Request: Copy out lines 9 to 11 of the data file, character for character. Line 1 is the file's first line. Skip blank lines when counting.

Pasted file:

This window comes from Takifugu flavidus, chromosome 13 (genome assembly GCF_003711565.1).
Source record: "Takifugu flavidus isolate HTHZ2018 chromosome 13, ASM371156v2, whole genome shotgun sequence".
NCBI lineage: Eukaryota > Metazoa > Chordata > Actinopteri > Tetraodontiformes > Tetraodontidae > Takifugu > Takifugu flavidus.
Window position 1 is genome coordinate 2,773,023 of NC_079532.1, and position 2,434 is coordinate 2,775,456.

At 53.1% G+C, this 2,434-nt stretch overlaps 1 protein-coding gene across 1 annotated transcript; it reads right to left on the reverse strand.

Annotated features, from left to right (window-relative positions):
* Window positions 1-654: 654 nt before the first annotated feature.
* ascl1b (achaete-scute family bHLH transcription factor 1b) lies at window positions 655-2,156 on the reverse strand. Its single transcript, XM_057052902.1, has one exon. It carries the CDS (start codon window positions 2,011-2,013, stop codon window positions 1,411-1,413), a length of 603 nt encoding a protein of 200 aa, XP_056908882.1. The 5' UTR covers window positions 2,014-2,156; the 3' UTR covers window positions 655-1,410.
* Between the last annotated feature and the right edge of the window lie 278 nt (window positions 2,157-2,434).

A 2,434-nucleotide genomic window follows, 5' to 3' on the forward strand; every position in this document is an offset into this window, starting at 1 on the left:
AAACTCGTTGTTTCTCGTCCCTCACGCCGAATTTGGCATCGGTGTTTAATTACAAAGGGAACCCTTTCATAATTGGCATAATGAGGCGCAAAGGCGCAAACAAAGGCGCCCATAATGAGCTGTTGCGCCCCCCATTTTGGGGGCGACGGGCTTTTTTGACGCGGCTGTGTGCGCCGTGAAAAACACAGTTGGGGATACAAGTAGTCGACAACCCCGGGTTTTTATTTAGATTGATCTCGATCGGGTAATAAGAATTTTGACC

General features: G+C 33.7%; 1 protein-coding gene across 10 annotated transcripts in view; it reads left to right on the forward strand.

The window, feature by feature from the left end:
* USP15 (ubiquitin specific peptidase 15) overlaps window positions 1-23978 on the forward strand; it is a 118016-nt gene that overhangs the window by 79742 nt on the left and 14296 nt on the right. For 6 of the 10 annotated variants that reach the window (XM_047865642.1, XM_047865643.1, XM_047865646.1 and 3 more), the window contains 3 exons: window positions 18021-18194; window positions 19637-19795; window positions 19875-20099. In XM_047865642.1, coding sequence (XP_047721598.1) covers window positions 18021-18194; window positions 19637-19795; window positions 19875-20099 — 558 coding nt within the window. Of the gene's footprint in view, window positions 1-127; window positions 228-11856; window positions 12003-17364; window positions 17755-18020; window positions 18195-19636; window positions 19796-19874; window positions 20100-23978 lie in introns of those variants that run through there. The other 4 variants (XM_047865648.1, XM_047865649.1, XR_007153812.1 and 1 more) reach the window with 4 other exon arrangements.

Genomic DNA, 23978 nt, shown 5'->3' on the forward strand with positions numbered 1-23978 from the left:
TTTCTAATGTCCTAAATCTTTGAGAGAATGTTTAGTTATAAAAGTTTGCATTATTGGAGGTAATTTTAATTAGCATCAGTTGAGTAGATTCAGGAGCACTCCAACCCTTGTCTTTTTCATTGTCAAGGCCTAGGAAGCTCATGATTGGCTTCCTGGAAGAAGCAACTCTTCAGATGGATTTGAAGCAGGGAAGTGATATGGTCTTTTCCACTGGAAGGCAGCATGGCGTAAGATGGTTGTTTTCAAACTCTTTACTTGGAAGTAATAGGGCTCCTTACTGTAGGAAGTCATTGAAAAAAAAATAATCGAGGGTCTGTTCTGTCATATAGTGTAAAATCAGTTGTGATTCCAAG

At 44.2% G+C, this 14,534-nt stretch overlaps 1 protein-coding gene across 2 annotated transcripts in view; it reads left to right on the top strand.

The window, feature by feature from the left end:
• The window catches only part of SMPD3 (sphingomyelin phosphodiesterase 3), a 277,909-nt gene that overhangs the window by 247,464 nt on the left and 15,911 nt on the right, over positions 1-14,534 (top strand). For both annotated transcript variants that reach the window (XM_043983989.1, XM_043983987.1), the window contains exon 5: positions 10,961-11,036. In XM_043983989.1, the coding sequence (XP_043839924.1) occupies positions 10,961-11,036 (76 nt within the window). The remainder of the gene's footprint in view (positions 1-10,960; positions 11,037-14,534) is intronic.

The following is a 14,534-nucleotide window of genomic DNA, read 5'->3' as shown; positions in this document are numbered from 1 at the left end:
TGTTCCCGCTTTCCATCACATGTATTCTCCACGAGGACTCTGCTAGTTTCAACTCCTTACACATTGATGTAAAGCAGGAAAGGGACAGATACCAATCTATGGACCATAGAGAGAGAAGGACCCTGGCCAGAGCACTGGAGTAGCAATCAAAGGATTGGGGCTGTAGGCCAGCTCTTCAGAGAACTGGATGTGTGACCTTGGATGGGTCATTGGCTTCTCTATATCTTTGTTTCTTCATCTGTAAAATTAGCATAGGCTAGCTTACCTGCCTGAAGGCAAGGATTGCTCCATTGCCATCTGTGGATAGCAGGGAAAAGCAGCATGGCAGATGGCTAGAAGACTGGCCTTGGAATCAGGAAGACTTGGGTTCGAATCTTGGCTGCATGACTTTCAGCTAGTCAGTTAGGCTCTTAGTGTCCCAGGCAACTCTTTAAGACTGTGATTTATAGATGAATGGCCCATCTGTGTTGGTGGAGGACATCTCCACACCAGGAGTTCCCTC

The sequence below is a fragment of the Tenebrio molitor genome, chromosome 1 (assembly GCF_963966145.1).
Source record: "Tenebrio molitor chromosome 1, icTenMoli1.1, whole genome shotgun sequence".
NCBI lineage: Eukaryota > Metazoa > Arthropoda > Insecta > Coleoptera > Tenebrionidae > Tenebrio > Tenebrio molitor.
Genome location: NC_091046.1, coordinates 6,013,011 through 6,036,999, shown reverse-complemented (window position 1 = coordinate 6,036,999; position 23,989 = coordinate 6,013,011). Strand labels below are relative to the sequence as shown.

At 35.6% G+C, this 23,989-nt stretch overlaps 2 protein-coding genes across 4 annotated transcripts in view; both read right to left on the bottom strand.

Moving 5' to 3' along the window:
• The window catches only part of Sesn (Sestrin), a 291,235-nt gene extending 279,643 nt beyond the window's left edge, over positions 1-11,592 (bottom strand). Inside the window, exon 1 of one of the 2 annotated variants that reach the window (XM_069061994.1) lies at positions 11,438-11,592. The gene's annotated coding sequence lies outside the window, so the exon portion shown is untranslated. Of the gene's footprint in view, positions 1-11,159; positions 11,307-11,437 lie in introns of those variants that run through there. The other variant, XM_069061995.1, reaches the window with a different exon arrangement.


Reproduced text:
* Between the last annotated feature and the right edge of the window lie 278 nt (window positions 2,157-2,434).

A 2,434-nucleotide genomic window follows, 5' to 3' on the forward strand; every position in this document is an offset into this window, starting at 1 on the left:
AAACTCGTTGTTTCTCGTCCCTCACGCCGAATTTGGCATCGGTGTTTAATTACAAAGGGAACCCTTTCATAATTGGCATAATGAGGCGCAAAGGCGCAAACAAAGGCGCCCATAATGAGCTGTTGCGCCCCCCATTTTGGGGGCGACGGGCTTTTTTGACGCGGCTGTGTGCGCCGTGAAAAACACAGTTGGGGATACAAGTAGTCGACAACCCCGGGTTTTTATTTAGATTGATCTCGATCGGGTAATAAGAATTTTGACC